The contest begins. On the left side of the hall (the “blue” corner), the FPGA design team iterates through the design loop with their high-performance design tools, looking for the optimal placement to reach timing closure. As paths are probed and placements are optimized, it becomes apparent that the problem is the pin assignment. After swapping a few I/O constraints around and re-running place-and-route, the design clears timing analysis with flying colors. Positive slack for all!
On the right side of the hall (the “red” corner), this is all bad news. The board design team had a pretty solid layout done based on the old pin assignment. When the new constraints fly in the door scrawled on a paper airplane from across the hall, they spend hours re-creating the design only to find out that their carefully matched bus traces are now scattered to the four winds. The board design team tries to retaliate with pin-assignment changes of their own, but the FPGA team has already left for vacation. The red team is left to trombone their way to tuned trace lengths, wasting precious board space and increasing design cost.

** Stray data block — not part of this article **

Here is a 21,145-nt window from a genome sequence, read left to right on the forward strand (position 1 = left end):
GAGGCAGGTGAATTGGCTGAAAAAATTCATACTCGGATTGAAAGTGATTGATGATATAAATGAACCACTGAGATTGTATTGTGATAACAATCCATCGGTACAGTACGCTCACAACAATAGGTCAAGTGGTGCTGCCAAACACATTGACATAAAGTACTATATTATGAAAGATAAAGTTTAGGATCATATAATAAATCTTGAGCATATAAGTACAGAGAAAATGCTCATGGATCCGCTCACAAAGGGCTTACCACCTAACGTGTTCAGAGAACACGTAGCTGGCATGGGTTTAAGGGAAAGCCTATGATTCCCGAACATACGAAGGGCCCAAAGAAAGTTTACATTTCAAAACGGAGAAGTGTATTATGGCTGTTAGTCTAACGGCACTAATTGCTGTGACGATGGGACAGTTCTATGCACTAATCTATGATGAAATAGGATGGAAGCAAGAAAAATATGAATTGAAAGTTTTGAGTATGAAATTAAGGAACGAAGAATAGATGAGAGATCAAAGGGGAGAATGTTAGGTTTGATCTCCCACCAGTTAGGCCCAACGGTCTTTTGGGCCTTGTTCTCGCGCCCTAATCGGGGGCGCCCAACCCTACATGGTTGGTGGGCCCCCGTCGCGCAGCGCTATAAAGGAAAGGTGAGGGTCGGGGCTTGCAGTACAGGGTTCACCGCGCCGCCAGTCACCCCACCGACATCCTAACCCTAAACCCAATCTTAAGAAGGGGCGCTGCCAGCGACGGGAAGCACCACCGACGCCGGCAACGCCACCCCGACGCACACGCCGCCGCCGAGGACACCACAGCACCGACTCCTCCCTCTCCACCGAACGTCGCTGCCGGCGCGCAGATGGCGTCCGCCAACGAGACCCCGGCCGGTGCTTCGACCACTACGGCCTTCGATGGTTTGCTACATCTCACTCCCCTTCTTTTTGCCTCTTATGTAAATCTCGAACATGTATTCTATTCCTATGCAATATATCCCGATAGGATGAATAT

As FPGA tools have evolved over the past few years, the basic task of FPGA design has gotten easier. LUT-for-LUT, it is now faster than ever to get a working FPGA design loaded into your device. FPGA synthesis and place-and-route tools have continued to improve in speed, stability, and quality of results. According to FPGA Journal’s 2003 FPGA market study, these “core” steps in the design process new occupy less than 1/3 of the overall FPGA design cycle.
The same trend has not been seen on the board design side, however. The task of getting an FPGA to work on a production board has become ever more difficult. Higher pin counts, higher operating frequencies, and denser packaging technologies have made the board design problem more and more challenging. In addition, the constant flux of pin assignments characteristic of FPGA design requires significantly more board rework than is required when using comparatively more stable standard parts and ASICs.